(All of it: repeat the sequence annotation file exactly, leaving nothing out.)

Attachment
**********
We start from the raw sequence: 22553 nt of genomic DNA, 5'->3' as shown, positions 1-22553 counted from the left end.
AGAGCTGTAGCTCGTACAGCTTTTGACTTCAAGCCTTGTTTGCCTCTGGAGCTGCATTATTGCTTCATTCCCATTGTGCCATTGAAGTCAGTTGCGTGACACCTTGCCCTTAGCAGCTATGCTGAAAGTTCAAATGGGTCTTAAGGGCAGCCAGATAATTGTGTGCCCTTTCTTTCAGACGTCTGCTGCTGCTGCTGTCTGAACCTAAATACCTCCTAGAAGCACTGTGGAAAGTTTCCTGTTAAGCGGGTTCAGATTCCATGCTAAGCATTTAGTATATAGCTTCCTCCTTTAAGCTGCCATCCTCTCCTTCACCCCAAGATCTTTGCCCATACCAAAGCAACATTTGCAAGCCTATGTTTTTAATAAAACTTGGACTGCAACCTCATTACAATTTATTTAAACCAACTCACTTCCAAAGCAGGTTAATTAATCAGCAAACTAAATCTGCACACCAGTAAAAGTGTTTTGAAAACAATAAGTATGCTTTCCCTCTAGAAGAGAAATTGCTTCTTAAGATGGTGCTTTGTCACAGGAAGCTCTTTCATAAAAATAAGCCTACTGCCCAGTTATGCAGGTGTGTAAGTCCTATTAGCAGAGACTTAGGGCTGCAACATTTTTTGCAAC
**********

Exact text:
We start from the raw sequence: 22553 nt of genomic DNA, 5'->3' as shown, positions 1-22553 counted from the left end.
AGAGCTGTAGCTCGTACAGCTTTTGACTTCAAGCCTTGTTTGCCTCTGGAGCTGCATTATTGCTTCATTCCCATTGTGCCATTGAAGTCAGTTGCGTGACACCTTGCCCTTAGCAGCTATGCTGAAAGTTCAAATGGGTCTTAAGGGCAGCCAGATAATTGTGTGCCCTTTCTTTCAGACGTCTGCTGCTGCTGCTGTCTGAACCTAAATACCTCCTAGAAGCACTGTGGAAAGTTTCCTGTTAAGCGGGTTCAGATTCCATGCTAAGCATTTAGTATATAGCTTCCTCCTTTAAGCTGCCATCCTCTCCTTCACCCCAAGATCTTTGCCCATACCAAAGCAACATTTGCAAGCCTATGTTTTTAATAAAACTTGGACTGCAACCTCATTACAATTTATTTAAACCAACTCACTTCCAAAGCAGGTTAATTAATCAGCAAACTAAATCTGCACACCAGTAAAAGTGTTTTGAAAACAATAAGTATGCTTTCCCTCTAGAAGAGAAATTGCTTCTTAAGATGGTGCTTTGTCACAGGAAGCTCTTTCATAAAAATAAGCCTACTGCCCAGTTATGCAGGTGTGTAAGTCCTATTAGCAGAGACTTAGGGCTGCAACATTTTTTGCAAC